Q: What things do we have now that we didn't in the 30s?

A: First and foremost we did not have television, stereos, VCRs or DVDs. We did not have electric floor polishers, automatic washers and dryers. For part of the 30s we did not have refrigerators - we used ice boxes instead.

The first vacuum cleaner my mom had was an old upright and she thought it was great because she did not have to beat rugs out on a line.  Lucky people had a radio to listen to and we would sit as a family and enjoy the programs.

Milk was delivered in bottles with carboard caps - now we have cartons.  Bread was delivered by a baker and was wrapped in heavy wax paper.  You could of course go to a bakery and buy your bread there.  Our beds had a big spring under a mattress - today we have box springs and matresses.  We did not have shiny taps in our sinks or bathtubs - they were  heavy white metal.  We did not have an assortment of laundry detergents.  My mother bought bars of soap and used a scrub board to to the laundry.

We did not have steam irons - we used a pop bottle with holes in the cap and sprinkled the clothes for ironing.  We did not have synthetic materials for our clothes such as polyester, so all clothes (mostly cotton) had to be ironed.



Q: What were the major car manufacturers back then?

A: The major cars made in ther 30's were Fords, Chevs Buick, Olds, Packard. Also Willys, Nash and Chrysler. Of course given the times, there were not many cars around the big city and they were not the most reliable. However for those that could afford to own one I am sure they were much enjoyed.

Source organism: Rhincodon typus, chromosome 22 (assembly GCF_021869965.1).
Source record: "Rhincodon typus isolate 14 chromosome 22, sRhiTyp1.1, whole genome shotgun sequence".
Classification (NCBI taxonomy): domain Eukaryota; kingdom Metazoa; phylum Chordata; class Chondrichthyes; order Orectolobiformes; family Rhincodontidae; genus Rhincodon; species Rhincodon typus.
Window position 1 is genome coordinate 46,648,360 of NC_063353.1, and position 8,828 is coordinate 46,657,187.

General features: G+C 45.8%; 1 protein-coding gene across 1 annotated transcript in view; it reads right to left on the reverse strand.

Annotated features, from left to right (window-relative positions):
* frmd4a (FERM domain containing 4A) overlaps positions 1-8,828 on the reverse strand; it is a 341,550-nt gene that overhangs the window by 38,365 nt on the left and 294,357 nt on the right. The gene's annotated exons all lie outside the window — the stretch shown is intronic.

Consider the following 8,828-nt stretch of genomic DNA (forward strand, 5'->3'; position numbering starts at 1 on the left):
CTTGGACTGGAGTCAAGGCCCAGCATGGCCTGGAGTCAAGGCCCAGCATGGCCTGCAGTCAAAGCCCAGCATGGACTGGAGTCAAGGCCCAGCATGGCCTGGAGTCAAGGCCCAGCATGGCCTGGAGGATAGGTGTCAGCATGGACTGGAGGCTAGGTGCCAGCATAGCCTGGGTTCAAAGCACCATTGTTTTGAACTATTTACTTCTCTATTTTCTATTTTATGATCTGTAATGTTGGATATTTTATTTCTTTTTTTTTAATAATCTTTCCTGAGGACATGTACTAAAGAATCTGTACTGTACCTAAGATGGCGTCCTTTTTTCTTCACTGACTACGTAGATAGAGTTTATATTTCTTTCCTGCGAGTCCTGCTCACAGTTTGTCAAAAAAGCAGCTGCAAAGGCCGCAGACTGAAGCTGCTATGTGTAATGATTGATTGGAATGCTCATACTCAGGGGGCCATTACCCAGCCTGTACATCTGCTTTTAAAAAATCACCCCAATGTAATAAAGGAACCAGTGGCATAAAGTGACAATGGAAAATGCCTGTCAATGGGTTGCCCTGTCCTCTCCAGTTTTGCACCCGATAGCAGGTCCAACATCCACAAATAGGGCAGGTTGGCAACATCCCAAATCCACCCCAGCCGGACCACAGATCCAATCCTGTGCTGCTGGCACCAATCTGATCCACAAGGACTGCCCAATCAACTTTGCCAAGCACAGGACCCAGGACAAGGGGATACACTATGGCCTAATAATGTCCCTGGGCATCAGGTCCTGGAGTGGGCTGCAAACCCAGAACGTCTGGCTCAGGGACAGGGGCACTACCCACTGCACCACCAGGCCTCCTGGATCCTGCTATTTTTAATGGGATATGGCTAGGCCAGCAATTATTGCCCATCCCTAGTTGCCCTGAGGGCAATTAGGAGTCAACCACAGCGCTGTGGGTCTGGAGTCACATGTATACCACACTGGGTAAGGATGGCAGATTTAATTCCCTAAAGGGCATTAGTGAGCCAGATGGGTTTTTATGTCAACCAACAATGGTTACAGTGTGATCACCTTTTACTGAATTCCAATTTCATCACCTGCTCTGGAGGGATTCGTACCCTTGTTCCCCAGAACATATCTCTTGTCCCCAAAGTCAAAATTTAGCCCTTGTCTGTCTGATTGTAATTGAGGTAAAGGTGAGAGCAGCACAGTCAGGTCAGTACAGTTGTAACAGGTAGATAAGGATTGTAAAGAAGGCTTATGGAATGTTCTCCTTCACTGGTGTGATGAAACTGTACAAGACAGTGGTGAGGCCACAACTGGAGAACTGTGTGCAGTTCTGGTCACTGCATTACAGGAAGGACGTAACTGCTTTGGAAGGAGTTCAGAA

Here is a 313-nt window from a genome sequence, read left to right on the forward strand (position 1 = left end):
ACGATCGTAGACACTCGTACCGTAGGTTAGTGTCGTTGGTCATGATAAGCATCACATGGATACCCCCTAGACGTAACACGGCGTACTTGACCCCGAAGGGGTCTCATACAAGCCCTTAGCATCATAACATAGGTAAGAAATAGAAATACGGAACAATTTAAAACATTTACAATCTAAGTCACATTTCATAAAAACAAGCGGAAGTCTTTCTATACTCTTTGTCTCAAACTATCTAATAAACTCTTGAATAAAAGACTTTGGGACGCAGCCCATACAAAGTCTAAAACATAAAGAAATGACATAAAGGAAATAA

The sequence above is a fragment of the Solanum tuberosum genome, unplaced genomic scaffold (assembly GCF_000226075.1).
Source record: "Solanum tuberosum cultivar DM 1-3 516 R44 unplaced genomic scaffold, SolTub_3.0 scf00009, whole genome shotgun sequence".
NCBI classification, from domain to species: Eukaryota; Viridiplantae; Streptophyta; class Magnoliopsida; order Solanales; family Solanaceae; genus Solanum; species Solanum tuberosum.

Q: What were the modes of transportation?

A: Modes ot transportation of the 30's would include cars, street cars, bus, trains, horse and wagon.

Q: Can you talk about cars your family owned?

A: Cars of the 1930's were pretty unsophicated and not many could afford to own one as money was extremely scarce in this decade.  My uncle was able to purchase a 1934 Ford Sedan, red in color, and I thought this was the ultimate in travelling.  These cars were pretty boxy in shape but they ran (at least most of the time).

old cars

My dad purchased a used Willy's sedan (totally ugly) for $150.00 as he was lucky enough to get a job and needed a car.  I remember my mom and dad talking most of the evening wondering how they would ever get this car paid for.  The poorer class which were many in number, had to count on buses or streetcars to get around in the city.  Fords were the most predominant though there were other manufacturers such as Olds, Nash, Chevs and Buick.


Q: What were the sources of communications in the 30s?

A: Communication source of the 1930's would be the radio, the telephone, newspaper and of course the mail. As the years went by the above became more sophisicated of course and you are fully aware of how it stands in today's world.

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Last updated: May 5, 2005


© Terry Cumming, 2000-2005